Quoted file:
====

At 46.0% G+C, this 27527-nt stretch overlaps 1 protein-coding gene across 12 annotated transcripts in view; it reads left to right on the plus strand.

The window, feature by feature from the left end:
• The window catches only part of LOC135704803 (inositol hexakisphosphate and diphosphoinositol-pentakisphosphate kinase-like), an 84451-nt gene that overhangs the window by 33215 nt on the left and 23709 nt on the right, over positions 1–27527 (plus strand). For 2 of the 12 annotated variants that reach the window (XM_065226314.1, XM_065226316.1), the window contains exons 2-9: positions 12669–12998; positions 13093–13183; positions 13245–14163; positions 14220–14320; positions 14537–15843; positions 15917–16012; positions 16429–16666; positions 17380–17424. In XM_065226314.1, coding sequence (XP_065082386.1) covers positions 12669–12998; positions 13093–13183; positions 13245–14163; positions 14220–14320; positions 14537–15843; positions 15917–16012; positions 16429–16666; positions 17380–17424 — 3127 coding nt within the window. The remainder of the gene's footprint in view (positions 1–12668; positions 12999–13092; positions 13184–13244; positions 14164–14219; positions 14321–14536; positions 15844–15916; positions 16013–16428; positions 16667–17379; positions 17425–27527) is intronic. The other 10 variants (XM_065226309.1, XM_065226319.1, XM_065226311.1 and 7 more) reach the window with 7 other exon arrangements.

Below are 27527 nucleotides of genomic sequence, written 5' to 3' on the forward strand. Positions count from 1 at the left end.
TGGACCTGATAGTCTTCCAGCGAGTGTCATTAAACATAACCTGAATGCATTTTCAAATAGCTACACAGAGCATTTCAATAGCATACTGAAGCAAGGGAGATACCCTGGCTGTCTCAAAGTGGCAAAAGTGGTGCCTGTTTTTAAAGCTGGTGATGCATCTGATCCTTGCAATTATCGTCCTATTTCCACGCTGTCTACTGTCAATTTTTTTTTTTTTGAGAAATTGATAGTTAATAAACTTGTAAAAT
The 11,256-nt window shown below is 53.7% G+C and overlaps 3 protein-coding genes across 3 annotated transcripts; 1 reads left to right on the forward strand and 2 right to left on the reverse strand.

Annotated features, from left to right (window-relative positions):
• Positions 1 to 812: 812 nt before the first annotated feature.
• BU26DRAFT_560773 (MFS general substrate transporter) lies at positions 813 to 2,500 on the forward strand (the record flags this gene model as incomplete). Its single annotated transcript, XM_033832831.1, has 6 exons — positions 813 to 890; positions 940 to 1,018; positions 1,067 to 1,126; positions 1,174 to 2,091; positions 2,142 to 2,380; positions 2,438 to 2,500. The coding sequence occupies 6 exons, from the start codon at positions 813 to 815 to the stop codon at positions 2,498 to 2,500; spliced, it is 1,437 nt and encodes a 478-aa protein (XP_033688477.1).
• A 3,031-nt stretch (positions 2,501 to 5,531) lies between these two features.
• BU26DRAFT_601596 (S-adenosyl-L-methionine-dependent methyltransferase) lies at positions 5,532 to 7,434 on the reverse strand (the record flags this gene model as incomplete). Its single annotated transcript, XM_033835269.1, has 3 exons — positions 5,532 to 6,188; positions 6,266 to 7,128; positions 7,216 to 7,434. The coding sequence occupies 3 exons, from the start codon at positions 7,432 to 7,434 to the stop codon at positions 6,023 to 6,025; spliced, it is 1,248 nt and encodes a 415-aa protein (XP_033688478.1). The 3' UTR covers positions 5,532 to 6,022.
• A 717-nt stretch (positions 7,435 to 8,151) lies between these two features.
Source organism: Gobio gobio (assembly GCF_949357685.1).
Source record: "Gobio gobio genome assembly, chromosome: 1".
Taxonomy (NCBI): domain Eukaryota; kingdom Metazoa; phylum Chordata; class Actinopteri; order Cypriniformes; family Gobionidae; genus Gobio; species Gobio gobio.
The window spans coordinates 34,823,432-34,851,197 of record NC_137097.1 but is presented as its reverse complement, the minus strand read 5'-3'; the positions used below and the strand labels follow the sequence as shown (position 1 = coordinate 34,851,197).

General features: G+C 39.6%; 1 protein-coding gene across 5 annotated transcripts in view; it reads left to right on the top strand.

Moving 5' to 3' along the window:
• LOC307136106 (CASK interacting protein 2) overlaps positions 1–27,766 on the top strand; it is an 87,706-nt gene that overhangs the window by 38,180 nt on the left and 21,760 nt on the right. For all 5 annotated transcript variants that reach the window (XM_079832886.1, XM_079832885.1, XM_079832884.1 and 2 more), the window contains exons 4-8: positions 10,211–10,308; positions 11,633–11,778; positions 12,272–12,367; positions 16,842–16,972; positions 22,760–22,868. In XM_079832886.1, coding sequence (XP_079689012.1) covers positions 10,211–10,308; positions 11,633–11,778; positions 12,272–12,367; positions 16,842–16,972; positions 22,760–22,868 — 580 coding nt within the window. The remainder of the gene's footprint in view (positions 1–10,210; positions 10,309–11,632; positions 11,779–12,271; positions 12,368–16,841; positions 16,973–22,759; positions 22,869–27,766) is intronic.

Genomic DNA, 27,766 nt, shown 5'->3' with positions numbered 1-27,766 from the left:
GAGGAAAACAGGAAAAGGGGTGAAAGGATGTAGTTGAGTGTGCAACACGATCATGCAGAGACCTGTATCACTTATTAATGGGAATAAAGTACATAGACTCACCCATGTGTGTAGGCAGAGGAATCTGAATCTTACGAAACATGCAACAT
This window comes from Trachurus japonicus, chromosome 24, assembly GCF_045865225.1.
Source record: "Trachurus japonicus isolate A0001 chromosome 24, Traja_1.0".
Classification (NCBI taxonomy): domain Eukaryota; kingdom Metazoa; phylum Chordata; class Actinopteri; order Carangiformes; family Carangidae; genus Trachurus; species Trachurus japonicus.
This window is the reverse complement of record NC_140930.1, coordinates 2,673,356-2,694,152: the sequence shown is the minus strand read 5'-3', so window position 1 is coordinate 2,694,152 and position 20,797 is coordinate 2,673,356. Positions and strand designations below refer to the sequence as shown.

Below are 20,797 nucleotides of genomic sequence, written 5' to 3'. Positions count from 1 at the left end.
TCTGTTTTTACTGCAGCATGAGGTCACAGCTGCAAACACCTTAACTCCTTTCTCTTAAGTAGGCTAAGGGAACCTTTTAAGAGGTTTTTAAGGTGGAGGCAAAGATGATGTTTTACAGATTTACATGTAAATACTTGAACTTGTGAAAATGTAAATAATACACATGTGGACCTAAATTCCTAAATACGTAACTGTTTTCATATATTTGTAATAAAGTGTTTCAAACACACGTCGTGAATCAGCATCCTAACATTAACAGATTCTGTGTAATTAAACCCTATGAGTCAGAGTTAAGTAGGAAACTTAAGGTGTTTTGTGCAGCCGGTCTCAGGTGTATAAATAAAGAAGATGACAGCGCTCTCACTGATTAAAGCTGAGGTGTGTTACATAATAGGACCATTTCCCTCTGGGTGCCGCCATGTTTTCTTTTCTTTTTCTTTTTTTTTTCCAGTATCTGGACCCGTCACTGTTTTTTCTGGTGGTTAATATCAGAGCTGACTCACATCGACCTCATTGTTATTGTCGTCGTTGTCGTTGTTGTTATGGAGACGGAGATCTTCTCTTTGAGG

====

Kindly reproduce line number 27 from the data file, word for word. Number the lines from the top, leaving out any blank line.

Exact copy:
TCTGTTTTTACTGCAGCATGAGGTCACAGCTGCAAACACCTTAACTCCTTTCTCTTAAGTAGGCTAAGGGAACCTTTTAAGAGGTTTTTAAGGTGGAGGCAAAGATGATGTTTTACAGATTTACATGTAAATACTTGAACTTGTGAAAATGTAAATAATACACATGTGGACCTAAATTCCTAAATACGTAACTGTTTTCATATATTTGTAATAAAGTGTTTCAAACACACGTCGTGAATCAGCATCCTAACATTAACAGATTCTGTGTAATTAAACCCTATGAGTCAGAGTTAAGTAGGAAACTTAAGGTGTTTTGTGCAGCCGGTCTCAGGTGTATAAATAAAGAAGATGACAGCGCTCTCACTGATTAAAGCTGAGGTGTGTTACATAATAGGACCATTTCCCTCTGGGTGCCGCCATGTTTTCTTTTCTTTTTCTTTTTTTTTTCCAGTATCTGGACCCGTCACTGTTTTTTCTGGTGGTTAATATCAGAGCTGACTCACATCGACCTCATTGTTATTGTCGTCGTTGTCGTTGTTGTTATGGAGACGGAGATCTTCTCTTTGAGG